I have noticed in job advertisements that Instructional Designers are mainly sought by non-VET sector organisations; and seem to be paid two or three times the rate of a trainer.
I also notice that most RTOs either purchased training and assessment tools, which they possibly ‘contextualise’, or develop them in-house with a content-centred focus rather than a learning centred process. I accept that some larger RTOs and TAFEs may have the luxury of employing Instructional Designers to develop their courses; although in 18 years of employment at a large TAFE, I did not witness it in that organisation.
I Googled ‘Instructional Design’ to discover what I needed to know to implement an Instructional Design process into the VET industry.
My first surprise was that the references to, and descriptions of, the early researchers in Instructional Design were people who I had studied in my teaching degree back in the 1970’s and 1980’s. In that course, we didn’t necessarily refer to these researchers as Instructional Design researchers. With so much focus on ‘compliance’ and ‘ticking boxes’ in the VET sector, I had forgotten the importance of implementing a process to design great courses for VET students.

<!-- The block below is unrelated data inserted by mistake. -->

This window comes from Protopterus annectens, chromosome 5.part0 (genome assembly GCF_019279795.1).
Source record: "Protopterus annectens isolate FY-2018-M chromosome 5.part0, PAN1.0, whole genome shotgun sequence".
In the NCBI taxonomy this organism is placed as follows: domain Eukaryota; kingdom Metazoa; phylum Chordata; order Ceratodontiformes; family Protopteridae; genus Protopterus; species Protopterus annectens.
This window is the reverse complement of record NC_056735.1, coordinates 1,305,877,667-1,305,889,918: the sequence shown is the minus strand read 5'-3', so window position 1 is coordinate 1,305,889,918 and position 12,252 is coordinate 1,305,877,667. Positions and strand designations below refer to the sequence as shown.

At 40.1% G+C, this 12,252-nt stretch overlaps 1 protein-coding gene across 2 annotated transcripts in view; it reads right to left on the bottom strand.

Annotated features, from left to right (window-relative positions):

Instructional Design models such as, ADDIE (Analyse, Design, Develop, Implement, Evaluate) and The Systematic Design of Instruction, also known as the Dick and Carey model, are worth revisiting.
However, how can these models be integrated into the VET system when we know little about the prior knowledge and experience of our students, until they enrol, and little insight into the employment for which they are being trained? The Standards demand that we gather information about prospective students prior to or at the time of enrolment. Yet this is not undertaken with great diligence by most RTOs, and mainly focuses on the LLN and special needs. Do we give our new students an assessment on their ‘learning styles’, such as the very simple Honey and Mumford instrument?
Would it be possible to spend the first few training sessions in VET focused on gaining an understanding of students? Would it be possible to develop the course and assessment tools around the student learning process, as the course progresses.
Courses always need some prior planning with a framework that identifies outcomes or objectives. Could the Training and Assessment Strategy be a modus operandi framework rather than a static blueprint?
Would ASQA allow us to be totally ‘learner focused’. Can the Principles of Assessment and Rules of Evidence be moulded for individual differences in students and learning styles?
I don’t currently have all the answers to designing the perfect course in VET, however, I hope to describe my endeavour to overlay an Instructional Design model in future blogs. When I studied engineering in the late 1970’s, the engineering faculty declared that there was too much information available for engineers to acquire, so they adopted a strategy of training engineers to seek the information they needed at any specific time. It seems that teaching people ‘how to learn’ rather than conveying knowledge is the educative framework that is required in our current era. Today’s world is even more complex than20 years ago, but has greater instant access to information. Can we re-invent the VET sector under the directive of the new Minister for Education?